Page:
Over the past few months, reporting on Turkish PM announcements in Europe, I've noticed a certain trend, which led to a nagging question: Does Turkey dream of being an empire again?
This article was prepared by the Islam in Europe blog - islamineurope.blogspot.com
Turkey's Prime Minister, Recep Tayyip Erdogan, has been urging European Turks to 'integrate, not assimilate' for quite a while. On official visits to Germany, Belgium and France, he's repeated this call. It wasn't that surprising. Countries want their expats to keep in touch.
Erdogan has gone further, and called assimilation a 'crime against humanity'. It sounded hypocritical coming from a guy whose country has an official policy to forcibly assimilate its Kurds and force them to be Turks, but besides that: it just sounded wrong.
Forcible assimilation might be a crime against humanity. Voluntary assimilation might be sad, but it's actually a human right.
What does assimilation mean? It means you decide (voluntarily) to give up on your current group identity, the one you were born to and raised in, and join a different group. It means the right to marry whomever you want; the right to choose your own path in life, regardless of your parents' customs; the right to choose your own name; the right to live anywhere you want; the
right to choose your own religion and whether you have any; the right to decide how you dress; the right to decide how you raise your children; the right to decide which language you speak.
Calling assimilation a 'crime against humanity' means that all of those 'rights' are suddenly 'crimes'.
A weird statement, then, but still, I thought it understandable that Turkey would want its expats to keep in touch with their former home-country.
But in his last trip to Paris, Erdogan went even further. He told his audience of European Turks that they should "integrate" in the countries where they live in order to increase [the quantity of] Turkish first names in Europe.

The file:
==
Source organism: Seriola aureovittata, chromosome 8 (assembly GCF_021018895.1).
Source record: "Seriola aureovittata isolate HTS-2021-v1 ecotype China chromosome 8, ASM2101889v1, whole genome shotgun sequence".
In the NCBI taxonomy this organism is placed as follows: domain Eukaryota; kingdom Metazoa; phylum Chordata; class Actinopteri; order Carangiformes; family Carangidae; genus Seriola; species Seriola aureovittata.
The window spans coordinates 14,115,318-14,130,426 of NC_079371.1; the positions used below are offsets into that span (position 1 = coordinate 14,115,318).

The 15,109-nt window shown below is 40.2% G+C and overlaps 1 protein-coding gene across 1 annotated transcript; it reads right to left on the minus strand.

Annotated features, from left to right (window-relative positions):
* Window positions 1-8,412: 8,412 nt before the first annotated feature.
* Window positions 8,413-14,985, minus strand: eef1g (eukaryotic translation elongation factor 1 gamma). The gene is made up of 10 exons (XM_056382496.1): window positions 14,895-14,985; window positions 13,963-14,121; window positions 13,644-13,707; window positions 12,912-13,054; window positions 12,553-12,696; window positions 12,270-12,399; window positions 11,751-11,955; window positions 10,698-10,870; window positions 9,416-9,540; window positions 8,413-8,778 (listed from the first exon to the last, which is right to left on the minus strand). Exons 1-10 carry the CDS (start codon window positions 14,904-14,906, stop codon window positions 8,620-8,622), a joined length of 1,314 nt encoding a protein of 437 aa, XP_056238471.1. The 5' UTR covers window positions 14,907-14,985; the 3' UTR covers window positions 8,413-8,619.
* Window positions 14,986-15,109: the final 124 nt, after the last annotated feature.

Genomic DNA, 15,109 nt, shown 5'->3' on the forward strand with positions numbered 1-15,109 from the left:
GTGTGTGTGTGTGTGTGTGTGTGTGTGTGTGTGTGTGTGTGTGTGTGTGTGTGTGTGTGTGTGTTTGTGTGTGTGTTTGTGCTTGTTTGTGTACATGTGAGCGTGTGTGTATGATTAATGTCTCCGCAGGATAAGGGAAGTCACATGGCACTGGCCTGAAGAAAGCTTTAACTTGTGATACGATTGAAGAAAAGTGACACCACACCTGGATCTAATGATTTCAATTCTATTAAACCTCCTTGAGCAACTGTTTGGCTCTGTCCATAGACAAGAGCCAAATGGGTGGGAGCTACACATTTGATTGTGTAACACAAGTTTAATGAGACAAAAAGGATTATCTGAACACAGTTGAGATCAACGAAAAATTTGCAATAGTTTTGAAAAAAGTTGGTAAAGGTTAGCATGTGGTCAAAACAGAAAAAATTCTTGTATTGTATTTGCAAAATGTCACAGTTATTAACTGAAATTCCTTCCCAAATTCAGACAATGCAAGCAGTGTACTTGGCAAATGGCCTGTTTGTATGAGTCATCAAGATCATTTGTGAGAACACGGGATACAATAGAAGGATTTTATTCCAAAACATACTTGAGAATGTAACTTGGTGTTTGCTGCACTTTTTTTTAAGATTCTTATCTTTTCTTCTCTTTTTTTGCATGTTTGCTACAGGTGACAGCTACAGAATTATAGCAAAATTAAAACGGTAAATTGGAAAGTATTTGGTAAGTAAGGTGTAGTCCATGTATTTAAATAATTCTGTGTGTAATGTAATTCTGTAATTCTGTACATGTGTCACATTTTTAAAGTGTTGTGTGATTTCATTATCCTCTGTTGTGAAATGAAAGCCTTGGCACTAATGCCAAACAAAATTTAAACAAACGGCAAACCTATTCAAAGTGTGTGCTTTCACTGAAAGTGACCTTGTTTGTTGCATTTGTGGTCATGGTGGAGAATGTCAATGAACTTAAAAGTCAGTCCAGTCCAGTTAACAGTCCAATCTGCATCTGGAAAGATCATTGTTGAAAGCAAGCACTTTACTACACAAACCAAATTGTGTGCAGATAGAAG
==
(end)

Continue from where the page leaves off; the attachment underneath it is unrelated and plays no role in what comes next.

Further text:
That didn't sound like just 'wanting to keep in touch'.
Turkey recently invited Turkish-European leaders for a conference in Turkey. And there, according to a German Alevi leader, one speaker said that "We need to inoculate European culture with Turkish culture".
I do not know how this word made its way in translation from Turkish to German to English. But 'inoculate' means to introduce an organism (in this case, Turkish culture) into something else (in this case European culture), so that it will grow and reproduce.
Putting those two together it sounds like Turkey wants a lot of little Mehmets around in order to make Europe more Turkish.
Doesn't that sound imperialistic?
I've been thinking that over for quite a while now. And so, I found Asli Aydintasbas' piece at the Daily Beast (h/t Hot Air) to be quite interesting:
A bit of history would help here. Born out of the ashes of the Ottoman Empire, modern Turkey has traditionally looked west, happy to rid itself of the legacy of a declining empire and the troubles in the Arab lands. Its founder, Mustafa Kemal Ataturk, declared “contemporary civilization” as the nation’s ultimate destiny, creating a staunchly secular republic and ultimately becoming NATO’s only Muslim member.
We shed our imperial identity, banned the fez and wore hats, dropped the Arabic alphabet for Latin script, and even got rid of the Caliphate—the papacy for Muslims—early in the establishment of the republic in 1923, hoping to join a club that would not accept us so easily.
But the tide has been going in the other direction for some time now. With the rise of a political Islam in the 1990s and the return to power of the conservative Justice and Development Party (known as AKP) in 2003, Turkey has taken a new interest in its Ottoman past and in the Ottoman lands. The AKP has popularized the notion that Turkey should not solely look to the West but also expand its influence eastward, creating alliances with the Muslim world and Russia to complement its friendship with Europe and the United States.
But there is something in this neo-imperial, neo-Ottoman spirit that has taken over the country since the flotilla episode that is addictive, even for a secular Turk like me.
Does Turkey want to be an empire?
It's quite probable that Turkey has no plans to conquer other countries. But that addictive neo-imperial, neo-Ottoman spirit is leading it to stake a cultural-imperialist claim. Much like the golden arches of McDonald's are a sign of American cultural-imperialism around the globe, it might be that Turkey is looking to put up its own arches, and the first branches are going up in Europe.